Perhaps you thought the border between the United States and Canada was a thoroughly invisible boundary line, something as theoretical and imaginary as the cordon between the Eastern and Central Standard time zones. Well, you would be wrong.
Thanks to the ongoing work of the International Boundary Commission, a visible line runs through 1349 miles of forested land along the 5525-mile border between the two amicable countries. It’s a narrow, clear-cut vista informally known as the “Slash.” In Vermont and New York, this northern border is based on another invisible line: the 45th Parallel.
Passengers aboard the Newport-based cruise boat Northern Star, which operates daily on Lake Memphremagog from late spring to late fall, are treated to unmistakable sightings of the line where the U.S. ends and Canada begins. As captains Chris Johansen and Andy Scott steer the boat north into Canadian waters, they encourage passengers to observe the 20-foot-wide bald strip coursing through the wooded land on both the port and starboard sides.
So whose chain saws do the work? Are they full of petrol or gas? Are the workers paid in loonies or greenbacks? How often do they maintain the Slash? And whose idea was it to create a no-trespass express lane straight through the boundary forests?
To answer these questions, I spoke with the United States’ International Boundary Commission’s acting commissioner, Kyle Hipsley.
The IBC, a cooperative project composed of both Canadian and U.S. personnel, has two commissioners, one appointed by Canada’s Order-in-Council and one by the American president. Hipsley, who spoke by phone from his office in Montana, is referred to as the “acting” commissioner because he was not appointed by President Obama, who has yet to select a commissioner. When President George H.W. Bush’s appointed commissioner, David Longly Bernhardt, resigned in January 2009, Hipsley, the deputy commissioner since 2001, stepped into the role.
Hipsley has personally worked on every part of the boundary from the Atlantic to the Pacific to the Arctic Ocean, and has served as head of each of the three U.S. IBC field offices. In a calming drawl, he explained that the U.S. and Canadian divisions of the IBC both have their own staff, equipment and budget. The two groups meet once a year to divvy up their work.
Their 15-year management plan extends the entire length of the border, from Houlton, Maine, to Arctic Village, Alaska. While Alaska’s limited growing season dictates cutting its vista just once every 15 years, the vigorous forests of the East must be cut every five to six years. The Americans handle the north line from Houlton to Van Buren, Maine. But the north line running through Lake Memphremagog, forming the flat top of Vermont, is tackled by Canadians based in Ottawa, which is closer than the Maine office.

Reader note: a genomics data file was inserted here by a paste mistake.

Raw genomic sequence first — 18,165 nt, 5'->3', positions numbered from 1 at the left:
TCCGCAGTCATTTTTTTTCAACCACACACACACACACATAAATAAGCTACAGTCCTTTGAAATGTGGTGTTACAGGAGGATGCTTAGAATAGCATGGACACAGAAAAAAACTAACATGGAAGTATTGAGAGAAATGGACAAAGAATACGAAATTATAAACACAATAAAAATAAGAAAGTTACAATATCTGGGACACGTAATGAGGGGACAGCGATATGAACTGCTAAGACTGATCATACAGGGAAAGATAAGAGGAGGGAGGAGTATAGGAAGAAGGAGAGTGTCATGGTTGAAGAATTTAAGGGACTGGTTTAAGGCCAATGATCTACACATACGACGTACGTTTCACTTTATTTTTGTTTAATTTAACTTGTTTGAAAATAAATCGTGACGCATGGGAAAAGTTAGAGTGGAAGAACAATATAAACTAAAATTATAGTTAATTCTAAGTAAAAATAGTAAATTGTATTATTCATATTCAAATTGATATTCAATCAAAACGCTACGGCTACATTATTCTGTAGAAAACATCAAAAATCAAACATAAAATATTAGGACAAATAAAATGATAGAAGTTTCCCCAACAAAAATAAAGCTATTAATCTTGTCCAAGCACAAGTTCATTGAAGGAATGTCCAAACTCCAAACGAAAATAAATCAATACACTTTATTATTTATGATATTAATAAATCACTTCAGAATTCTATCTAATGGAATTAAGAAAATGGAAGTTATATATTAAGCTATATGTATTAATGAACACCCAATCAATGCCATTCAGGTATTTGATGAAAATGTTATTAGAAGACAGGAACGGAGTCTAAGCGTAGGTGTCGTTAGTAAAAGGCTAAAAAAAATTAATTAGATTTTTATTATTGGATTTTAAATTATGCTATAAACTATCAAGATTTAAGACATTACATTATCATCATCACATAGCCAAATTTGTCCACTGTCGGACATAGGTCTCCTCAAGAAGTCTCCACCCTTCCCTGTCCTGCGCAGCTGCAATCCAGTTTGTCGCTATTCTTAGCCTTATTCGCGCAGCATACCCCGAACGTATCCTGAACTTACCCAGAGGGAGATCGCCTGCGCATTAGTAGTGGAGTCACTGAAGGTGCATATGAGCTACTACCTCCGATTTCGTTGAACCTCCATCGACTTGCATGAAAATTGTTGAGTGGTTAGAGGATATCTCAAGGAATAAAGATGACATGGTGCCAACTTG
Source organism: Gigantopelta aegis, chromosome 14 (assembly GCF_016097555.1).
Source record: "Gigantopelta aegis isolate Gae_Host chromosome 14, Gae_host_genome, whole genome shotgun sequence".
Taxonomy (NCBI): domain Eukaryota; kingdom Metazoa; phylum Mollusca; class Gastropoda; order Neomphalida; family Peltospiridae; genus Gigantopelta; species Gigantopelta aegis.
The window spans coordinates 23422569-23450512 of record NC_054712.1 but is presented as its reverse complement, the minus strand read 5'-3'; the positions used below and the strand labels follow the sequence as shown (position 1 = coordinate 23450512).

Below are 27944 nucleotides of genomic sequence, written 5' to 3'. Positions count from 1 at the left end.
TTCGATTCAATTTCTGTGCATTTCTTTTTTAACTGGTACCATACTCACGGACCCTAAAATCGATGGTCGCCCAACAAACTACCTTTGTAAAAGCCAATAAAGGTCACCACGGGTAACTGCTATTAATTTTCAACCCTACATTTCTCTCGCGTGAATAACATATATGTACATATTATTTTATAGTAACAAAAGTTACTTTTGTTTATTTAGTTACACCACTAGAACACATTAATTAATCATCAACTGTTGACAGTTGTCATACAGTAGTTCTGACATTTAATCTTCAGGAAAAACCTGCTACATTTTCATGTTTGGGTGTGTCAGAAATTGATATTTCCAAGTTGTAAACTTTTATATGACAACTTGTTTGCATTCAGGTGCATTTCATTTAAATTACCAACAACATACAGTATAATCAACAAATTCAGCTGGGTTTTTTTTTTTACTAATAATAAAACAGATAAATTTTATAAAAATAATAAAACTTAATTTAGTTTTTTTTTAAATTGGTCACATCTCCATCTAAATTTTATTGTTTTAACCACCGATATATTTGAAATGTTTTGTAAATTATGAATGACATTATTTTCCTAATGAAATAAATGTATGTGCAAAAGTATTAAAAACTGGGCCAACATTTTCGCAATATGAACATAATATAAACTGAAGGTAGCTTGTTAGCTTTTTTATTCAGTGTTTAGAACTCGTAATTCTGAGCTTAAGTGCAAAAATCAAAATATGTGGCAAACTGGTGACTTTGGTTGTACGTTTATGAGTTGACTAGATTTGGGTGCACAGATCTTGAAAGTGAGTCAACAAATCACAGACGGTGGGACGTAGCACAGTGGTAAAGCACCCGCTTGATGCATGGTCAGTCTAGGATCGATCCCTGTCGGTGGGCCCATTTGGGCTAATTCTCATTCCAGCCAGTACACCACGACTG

Manual labor crews of five to 10 people travel the line, the eastern workers typically staying in motels along the way. (In the isolated precincts out west, workers are more likely to camp.) By day, crews armed with maps and power tools inspect, maintain and reestablish the 20-foot-wide corridor that straddles 10 feet of American soil and 10 feet (three meters) of Canada’s. The last time our northern boundary met the shears of Canadian trimmers was in the summer of 2010, which means that, circa 2016, they will pass through again.
So what is the point, er, line of thinking behind this no-tree-left-behind zone?
“The purpose,” Hipsley explained genially, “is so the average person … knows they are on the border.”
That border, he noted, dates back to the 1783 Treaty of Paris, which established British Canada as separate from the colonies of the future United States. Later, a survey conducted from 1872 to 1874 laid out a definitive border. Over the years, about 20 other agreements, conventions and treaties have parceled out the property of Canada and the U.S. The IBC was established in 1908, when the 1874 boundary was so overgrown and its markers (called “monuments”) so decimated that it had to be carved out all over again.
Lest visitors think the 20-foot-wide endless lane they just discovered in the north woods is some kind of installation art or strange land-management practice, the IBC has placed 8000 monuments and reference points along it indicating the international border. “If you cross it and are caught, whether you intended to or not, you can be fined a substantial amount — so it’s important,” Hipsley warned.
The definitive course of our southern boundary with Mexico is overseen by a separate organization, the International Boundary and Water Commission, first established in 1889. When I asked Hipsley to compare his work with that of the other commission, he contended the two jobs aren’t as different as you might think. “It’s still important, because we [the U.S. and Canada] have different governments with different policies on farming and timber management.”
In any case, he noted, policing the flow of goods and people isn’t his job. “We’re not law enforcement — our job is just making sure people know where it’s at.”